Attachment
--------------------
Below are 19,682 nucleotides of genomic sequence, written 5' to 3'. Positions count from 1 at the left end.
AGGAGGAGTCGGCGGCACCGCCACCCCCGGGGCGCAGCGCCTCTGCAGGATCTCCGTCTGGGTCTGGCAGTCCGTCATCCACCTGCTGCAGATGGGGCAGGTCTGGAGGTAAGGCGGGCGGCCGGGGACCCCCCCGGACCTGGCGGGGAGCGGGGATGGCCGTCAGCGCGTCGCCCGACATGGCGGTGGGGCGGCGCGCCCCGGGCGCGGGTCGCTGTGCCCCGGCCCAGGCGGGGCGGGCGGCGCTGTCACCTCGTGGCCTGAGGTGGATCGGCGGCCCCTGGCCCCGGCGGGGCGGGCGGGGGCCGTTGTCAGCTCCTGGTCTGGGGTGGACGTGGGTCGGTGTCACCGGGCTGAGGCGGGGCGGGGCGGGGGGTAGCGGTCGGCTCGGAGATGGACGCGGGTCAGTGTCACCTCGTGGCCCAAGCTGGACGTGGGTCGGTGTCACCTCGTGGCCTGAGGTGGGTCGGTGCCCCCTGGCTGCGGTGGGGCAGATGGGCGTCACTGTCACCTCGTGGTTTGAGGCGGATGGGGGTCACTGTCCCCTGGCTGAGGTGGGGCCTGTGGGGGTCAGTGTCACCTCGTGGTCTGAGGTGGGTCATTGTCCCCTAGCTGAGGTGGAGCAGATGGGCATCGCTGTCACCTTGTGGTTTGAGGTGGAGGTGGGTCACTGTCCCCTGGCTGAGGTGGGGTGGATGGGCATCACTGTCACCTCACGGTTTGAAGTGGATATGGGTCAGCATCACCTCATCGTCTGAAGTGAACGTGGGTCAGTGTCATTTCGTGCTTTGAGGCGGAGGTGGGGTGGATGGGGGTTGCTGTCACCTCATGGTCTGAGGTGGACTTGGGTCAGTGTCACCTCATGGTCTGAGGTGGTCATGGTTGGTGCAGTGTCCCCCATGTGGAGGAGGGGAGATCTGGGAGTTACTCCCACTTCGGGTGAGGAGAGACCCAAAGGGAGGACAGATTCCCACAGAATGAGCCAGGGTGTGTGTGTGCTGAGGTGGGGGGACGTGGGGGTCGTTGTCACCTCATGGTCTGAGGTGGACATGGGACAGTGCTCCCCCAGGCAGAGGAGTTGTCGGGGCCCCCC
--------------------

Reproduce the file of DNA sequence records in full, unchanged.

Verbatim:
Below are 19,682 nucleotides of genomic sequence, written 5' to 3'. Positions count from 1 at the left end.
AGGAGGAGTCGGCGGCACCGCCACCCCCGGGGCGCAGCGCCTCTGCAGGATCTCCGTCTGGGTCTGGCAGTCCGTCATCCACCTGCTGCAGATGGGGCAGGTCTGGAGGTAAGGCGGGCGGCCGGGGACCCCCCCGGACCTGGCGGGGAGCGGGGATGGCCGTCAGCGCGTCGCCCGACATGGCGGTGGGGCGGCGCGCCCCGGGCGCGGGTCGCTGTGCCCCGGCCCAGGCGGGGCGGGCGGCGCTGTCACCTCGTGGCCTGAGGTGGATCGGCGGCCCCTGGCCCCGGCGGGGCGGGCGGGGGCCGTTGTCAGCTCCTGGTCTGGGGTGGACGTGGGTCGGTGTCACCGGGCTGAGGCGGGGCGGGGCGGGGGGTAGCGGTCGGCTCGGAGATGGACGCGGGTCAGTGTCACCTCGTGGCCCAAGCTGGACGTGGGTCGGTGTCACCTCGTGGCCTGAGGTGGGTCGGTGCCCCCTGGCTGCGGTGGGGCAGATGGGCGTCACTGTCACCTCGTGGTTTGAGGCGGATGGGGGTCACTGTCCCCTGGCTGAGGTGGGGCCTGTGGGGGTCAGTGTCACCTCGTGGTCTGAGGTGGGTCATTGTCCCCTAGCTGAGGTGGAGCAGATGGGCATCGCTGTCACCTTGTGGTTTGAGGTGGAGGTGGGTCACTGTCCCCTGGCTGAGGTGGGGTGGATGGGCATCACTGTCACCTCACGGTTTGAAGTGGATATGGGTCAGCATCACCTCATCGTCTGAAGTGAACGTGGGTCAGTGTCATTTCGTGCTTTGAGGCGGAGGTGGGGTGGATGGGGGTTGCTGTCACCTCATGGTCTGAGGTGGACTTGGGTCAGTGTCACCTCATGGTCTGAGGTGGTCATGGTTGGTGCAGTGTCCCCCATGTGGAGGAGGGGAGATCTGGGAGTTACTCCCACTTCGGGTGAGGAGAGACCCAAAGGGAGGACAGATTCCCACAGAATGAGCCAGGGTGTGTGTGTGCTGAGGTGGGGGGACGTGGGGGTCGTTGTCACCTCATGGTCTGAGGTGGACATGGGACAGTGCTCCCCCAGGCAGAGGAGTTGTCGGGGCCCCCC